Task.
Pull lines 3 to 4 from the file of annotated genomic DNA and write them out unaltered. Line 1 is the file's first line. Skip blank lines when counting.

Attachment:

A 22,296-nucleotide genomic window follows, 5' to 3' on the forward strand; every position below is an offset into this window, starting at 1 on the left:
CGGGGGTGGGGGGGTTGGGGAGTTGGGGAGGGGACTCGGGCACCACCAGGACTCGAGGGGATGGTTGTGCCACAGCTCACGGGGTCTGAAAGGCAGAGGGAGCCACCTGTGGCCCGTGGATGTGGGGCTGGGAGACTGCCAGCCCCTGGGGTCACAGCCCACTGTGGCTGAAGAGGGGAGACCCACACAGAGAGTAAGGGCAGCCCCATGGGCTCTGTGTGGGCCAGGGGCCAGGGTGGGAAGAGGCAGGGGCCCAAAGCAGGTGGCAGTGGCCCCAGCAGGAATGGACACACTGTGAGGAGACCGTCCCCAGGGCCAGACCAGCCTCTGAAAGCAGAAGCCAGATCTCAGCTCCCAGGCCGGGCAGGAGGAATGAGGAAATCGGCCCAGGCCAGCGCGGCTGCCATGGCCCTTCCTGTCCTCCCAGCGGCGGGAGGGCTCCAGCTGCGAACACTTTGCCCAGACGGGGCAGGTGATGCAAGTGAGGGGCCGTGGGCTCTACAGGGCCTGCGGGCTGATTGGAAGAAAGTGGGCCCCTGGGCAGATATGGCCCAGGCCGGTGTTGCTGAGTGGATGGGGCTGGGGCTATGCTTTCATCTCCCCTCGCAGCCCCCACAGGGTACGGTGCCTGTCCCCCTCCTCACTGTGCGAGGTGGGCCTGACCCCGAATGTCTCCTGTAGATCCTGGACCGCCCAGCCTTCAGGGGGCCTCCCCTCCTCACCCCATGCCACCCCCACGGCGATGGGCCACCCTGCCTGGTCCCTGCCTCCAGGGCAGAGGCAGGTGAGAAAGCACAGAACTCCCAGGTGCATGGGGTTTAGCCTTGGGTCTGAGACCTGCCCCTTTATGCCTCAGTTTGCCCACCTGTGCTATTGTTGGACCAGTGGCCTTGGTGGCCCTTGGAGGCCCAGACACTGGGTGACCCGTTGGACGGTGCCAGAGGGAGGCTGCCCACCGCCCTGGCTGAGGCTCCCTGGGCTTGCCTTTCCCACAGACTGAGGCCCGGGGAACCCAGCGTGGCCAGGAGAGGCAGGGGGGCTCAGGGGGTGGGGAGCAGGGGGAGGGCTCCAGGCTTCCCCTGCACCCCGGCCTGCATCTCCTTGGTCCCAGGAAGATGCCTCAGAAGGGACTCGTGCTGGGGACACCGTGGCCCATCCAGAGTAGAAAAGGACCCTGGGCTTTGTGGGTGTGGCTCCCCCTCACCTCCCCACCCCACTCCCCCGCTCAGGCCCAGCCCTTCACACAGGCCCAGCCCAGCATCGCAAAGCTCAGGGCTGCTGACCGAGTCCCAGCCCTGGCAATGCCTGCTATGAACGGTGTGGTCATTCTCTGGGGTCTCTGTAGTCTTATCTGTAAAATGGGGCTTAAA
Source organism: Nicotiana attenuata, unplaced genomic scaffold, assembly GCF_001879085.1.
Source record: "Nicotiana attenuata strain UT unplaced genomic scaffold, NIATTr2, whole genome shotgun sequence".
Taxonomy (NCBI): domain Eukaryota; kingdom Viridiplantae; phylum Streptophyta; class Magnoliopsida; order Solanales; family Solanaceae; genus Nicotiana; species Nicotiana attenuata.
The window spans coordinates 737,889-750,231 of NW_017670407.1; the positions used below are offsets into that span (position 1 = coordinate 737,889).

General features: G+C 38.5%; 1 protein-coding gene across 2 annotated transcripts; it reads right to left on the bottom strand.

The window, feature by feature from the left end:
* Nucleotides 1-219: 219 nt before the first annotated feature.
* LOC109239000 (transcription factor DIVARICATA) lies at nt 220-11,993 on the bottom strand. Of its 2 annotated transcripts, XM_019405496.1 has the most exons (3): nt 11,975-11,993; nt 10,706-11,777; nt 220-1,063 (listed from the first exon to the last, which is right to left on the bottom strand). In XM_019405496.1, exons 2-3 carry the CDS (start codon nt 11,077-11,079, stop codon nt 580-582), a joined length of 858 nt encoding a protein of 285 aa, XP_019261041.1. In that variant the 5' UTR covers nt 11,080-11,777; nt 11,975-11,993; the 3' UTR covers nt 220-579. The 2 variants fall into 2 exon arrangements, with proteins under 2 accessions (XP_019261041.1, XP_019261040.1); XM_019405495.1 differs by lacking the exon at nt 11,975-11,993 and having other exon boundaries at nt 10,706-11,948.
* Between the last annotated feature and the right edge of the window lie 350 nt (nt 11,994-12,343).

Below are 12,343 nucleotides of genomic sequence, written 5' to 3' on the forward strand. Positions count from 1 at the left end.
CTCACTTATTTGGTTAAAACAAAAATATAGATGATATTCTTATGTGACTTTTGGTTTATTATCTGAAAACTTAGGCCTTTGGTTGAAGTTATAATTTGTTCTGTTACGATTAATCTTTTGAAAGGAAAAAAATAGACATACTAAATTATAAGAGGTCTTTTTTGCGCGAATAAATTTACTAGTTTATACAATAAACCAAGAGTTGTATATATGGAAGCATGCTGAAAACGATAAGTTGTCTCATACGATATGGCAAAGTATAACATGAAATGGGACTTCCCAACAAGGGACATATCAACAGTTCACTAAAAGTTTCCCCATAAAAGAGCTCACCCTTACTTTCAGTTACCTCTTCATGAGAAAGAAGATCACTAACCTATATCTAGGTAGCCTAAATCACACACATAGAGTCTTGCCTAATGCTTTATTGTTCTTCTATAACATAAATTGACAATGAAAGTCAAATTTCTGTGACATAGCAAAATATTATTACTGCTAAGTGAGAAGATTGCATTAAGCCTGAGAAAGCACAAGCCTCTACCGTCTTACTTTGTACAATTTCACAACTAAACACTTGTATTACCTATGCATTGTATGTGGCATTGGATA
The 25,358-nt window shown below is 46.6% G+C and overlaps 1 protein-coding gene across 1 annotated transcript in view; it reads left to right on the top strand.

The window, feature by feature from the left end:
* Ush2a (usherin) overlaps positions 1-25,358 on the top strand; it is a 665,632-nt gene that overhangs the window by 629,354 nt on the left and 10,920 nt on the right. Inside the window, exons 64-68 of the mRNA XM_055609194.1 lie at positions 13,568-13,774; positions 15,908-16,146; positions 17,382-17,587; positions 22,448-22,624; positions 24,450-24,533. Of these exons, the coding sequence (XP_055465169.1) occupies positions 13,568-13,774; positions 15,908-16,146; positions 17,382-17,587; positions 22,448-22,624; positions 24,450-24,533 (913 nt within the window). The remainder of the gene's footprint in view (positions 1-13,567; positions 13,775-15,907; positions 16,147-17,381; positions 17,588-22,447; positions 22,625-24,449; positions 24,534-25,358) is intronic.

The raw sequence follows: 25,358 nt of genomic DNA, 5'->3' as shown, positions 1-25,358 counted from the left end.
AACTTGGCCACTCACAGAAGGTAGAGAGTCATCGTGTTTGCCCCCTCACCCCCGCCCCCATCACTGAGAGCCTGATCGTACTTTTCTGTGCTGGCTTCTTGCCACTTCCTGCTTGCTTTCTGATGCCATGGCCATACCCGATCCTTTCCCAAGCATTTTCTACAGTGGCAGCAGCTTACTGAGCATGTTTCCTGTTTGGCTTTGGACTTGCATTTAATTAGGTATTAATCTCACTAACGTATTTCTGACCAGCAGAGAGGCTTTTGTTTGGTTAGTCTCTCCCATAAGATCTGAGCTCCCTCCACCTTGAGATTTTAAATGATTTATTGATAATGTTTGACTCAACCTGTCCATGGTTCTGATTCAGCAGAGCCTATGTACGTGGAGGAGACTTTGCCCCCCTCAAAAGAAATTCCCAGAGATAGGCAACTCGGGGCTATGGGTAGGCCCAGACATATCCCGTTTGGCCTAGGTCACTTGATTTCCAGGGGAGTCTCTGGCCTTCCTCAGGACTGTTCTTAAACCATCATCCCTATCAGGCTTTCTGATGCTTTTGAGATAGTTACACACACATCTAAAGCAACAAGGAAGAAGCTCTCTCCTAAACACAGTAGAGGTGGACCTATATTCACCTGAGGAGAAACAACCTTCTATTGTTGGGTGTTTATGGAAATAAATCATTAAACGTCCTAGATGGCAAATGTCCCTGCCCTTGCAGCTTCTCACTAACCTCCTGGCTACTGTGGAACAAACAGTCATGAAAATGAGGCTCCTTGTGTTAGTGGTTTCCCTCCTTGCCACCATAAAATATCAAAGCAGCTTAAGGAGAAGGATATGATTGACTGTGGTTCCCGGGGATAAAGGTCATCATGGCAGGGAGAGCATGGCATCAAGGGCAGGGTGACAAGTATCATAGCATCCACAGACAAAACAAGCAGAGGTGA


Source organism: Nicotiana attenuata, unplaced genomic scaffold, assembly GCF_001879085.1.
Source record: "Nicotiana attenuata strain UT unplaced genomic scaffold, NIATTr2, whole genome shotgun sequence".